The Crystal Ball Instruction Manual - version 1.1 Volume One: Introduction to Data Science
Stephen Davies, University of Mary Washington
Copyright Year: 2020
ISBN 13: 9781715320041
Publisher: University of Mary Washington
Conditions of Use
The book provides a great introduction to the world of data science, using Python as the main driver. Python is a good choice as it has become the de facto programming language used in the field with its many libraries that fit the bill. read more
The book provides a great introduction to the world of data science, using Python as the main driver. Python is a good choice as it has become the de facto programming language used in the field with its many libraries that fit the bill.
Book is accurate to current information in the field of data science.
The book is relevant since it seemingly uses Python 3. Pandas (and NumPy) dropped support for Python 2 at the start of 2020. Unless something more popular than pandas comes along, this book will be relevant for the foreseeable future. The text is organized in a way that appears to make it simple to update.
Concepts are introduced and explained as necessary. Readers with no experience should have no problem when starting at the beginning of the book.
Book uses consistent terms and doesn't appear to blindside the user with any new information or undefined terms.
This book would be useful for people who are versed in Python programming, but the chapter structure feels a bit off. Concepts related to the programming side (like functions) are found in later chapters. The author has their reasons which are explained in the book, but to an outsider it may be off putting. This book still offers a modular view where certain sections can be extracted as needed.
Book is organized well and topics are introduced as needed. Only complaint was about the ordering of the chapters, which I commented on in the "Modularity" section.
Table of Contents works as expected in the PDF version. Images appear fine and the book is free of any distracting display issues. My only gripe is that I couldn't find a table of contents that included the subsections found within the chapters.
I saw no glaring grammatical errors while reviewing this text. I found the author's writing to be quite enjoyable at times.
I didn't see any issues with statements that could be seen as culturally insensitive.
I've enjoyed this book and plan to use it as the main or supplemental textbook in one of my future courses.
Table of Contents
- 1 Introduction
- 2 A trip to Jupyter
- 3 Three kinds of atomic data
- 4 Memory pictures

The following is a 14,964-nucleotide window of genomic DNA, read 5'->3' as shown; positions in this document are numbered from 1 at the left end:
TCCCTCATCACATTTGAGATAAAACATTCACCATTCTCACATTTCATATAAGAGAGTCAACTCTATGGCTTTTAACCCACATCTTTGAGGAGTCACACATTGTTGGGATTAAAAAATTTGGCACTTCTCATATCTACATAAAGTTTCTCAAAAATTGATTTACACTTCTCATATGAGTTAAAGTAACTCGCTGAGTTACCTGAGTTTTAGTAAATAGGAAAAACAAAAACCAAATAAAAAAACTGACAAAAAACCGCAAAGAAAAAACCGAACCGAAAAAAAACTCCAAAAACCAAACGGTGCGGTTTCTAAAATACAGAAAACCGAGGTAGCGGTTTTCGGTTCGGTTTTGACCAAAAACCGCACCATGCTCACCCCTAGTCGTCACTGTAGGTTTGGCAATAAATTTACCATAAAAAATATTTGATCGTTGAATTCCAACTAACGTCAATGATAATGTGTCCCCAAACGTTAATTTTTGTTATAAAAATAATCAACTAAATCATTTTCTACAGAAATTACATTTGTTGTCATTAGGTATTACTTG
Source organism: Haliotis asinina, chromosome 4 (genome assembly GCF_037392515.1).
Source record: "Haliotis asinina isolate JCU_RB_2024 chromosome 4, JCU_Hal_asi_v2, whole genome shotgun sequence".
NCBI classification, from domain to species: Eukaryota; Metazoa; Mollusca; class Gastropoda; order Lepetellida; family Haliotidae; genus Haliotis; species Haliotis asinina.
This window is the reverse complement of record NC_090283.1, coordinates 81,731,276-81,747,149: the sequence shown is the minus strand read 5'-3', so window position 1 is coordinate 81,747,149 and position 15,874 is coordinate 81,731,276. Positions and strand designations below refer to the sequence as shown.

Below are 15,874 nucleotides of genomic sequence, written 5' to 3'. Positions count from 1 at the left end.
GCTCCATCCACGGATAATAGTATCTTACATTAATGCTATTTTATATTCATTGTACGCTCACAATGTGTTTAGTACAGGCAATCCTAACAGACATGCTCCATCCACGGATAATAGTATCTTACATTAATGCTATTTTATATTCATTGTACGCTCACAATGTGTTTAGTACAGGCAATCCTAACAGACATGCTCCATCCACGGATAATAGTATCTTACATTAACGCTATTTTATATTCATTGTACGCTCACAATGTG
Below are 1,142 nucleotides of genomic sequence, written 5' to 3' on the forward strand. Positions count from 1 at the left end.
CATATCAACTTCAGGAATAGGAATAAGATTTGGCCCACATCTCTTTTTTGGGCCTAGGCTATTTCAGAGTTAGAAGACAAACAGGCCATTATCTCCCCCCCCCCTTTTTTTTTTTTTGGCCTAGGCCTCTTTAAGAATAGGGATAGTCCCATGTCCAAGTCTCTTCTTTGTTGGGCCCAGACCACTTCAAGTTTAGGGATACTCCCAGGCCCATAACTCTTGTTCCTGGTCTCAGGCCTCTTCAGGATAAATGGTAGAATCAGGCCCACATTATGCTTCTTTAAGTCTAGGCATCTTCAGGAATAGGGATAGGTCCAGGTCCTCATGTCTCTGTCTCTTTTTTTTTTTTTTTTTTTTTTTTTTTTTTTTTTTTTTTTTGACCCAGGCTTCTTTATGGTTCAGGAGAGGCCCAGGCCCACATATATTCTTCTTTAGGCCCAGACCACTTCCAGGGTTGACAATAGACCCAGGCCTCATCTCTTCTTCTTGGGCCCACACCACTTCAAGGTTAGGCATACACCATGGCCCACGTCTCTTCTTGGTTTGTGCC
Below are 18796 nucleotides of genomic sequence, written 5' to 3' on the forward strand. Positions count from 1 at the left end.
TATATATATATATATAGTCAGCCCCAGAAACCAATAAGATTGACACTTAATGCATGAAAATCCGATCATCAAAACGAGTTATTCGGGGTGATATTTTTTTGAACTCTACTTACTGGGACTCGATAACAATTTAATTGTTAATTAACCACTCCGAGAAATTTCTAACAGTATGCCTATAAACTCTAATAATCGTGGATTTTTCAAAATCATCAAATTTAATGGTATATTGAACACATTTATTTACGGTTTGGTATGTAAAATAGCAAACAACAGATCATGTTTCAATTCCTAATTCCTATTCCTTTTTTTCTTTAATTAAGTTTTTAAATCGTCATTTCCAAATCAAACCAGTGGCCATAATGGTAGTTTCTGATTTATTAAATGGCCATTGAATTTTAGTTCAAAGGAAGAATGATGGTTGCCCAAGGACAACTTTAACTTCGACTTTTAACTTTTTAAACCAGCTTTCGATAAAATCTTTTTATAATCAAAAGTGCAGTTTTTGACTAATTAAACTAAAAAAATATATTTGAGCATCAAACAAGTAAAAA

- 5 Calculations
- 6 Scales of measure
- 7 Three kinds of aggregate data
- 8 Arrays in Python (1 of 2)
- 9 Arrays in Python (2 of 2)
- 10 Interpreting Data
- 11 Assoc. arrays in Python (1 of 3)
- 12 Assoc. arrays in Python (2 of 3)
- 13 Assoc. arrays in Python (3 of 3)
- 14 Loops
- 15 EDA: univariate
- 16 Tables in Python (1 of 3)
- 17 Tables in Python (2 of 3)
- 18 Tables in Python (3 of 3)
- 19 EDA: bivariate (1 of 2)
- 20 EDA: bivariate (2 of 2)
- 21 Branching
- 22 Functions (1 of 2)
- 23 Functions (2 of 2)
- 24 Recoding and transforming
- 25 Machine Learning: concepts
- 26 Classification: concepts
- 27 Decision trees (1 of 2)
- 28 Decision trees (2 of 2)
- 29 Evaluating a classifier
About the Book
A perfect introduction to the exploding field of Data Science for the curious, first-time student. The author brings his trademark conversational tone to the important pillars of the discipline: exploratory data analysis, choices for structuring data, causality, machine learning principles, and introductory Python programming using open-source Jupyter Notebooks. This engaging read will allow any dedicated learner to build the skills necessary to contribute to the Data Science revolution, regardless of background.
About the Contributors
Stephen Davies, Associate Professor of Computer Science, earned a Ph.D. (2005) in Computer Science from the University of Colorado, Boulder, after having received an M.S. (1995) in Electrical Engineering from Colorado and a B.S. (1992) in Electrical Engineering from Rice University. He joined the UMW faculty in 2006, and has taught courses in database schema theory, Web application development, computational science, data mining, and object-oriented analysis & design, among other topics.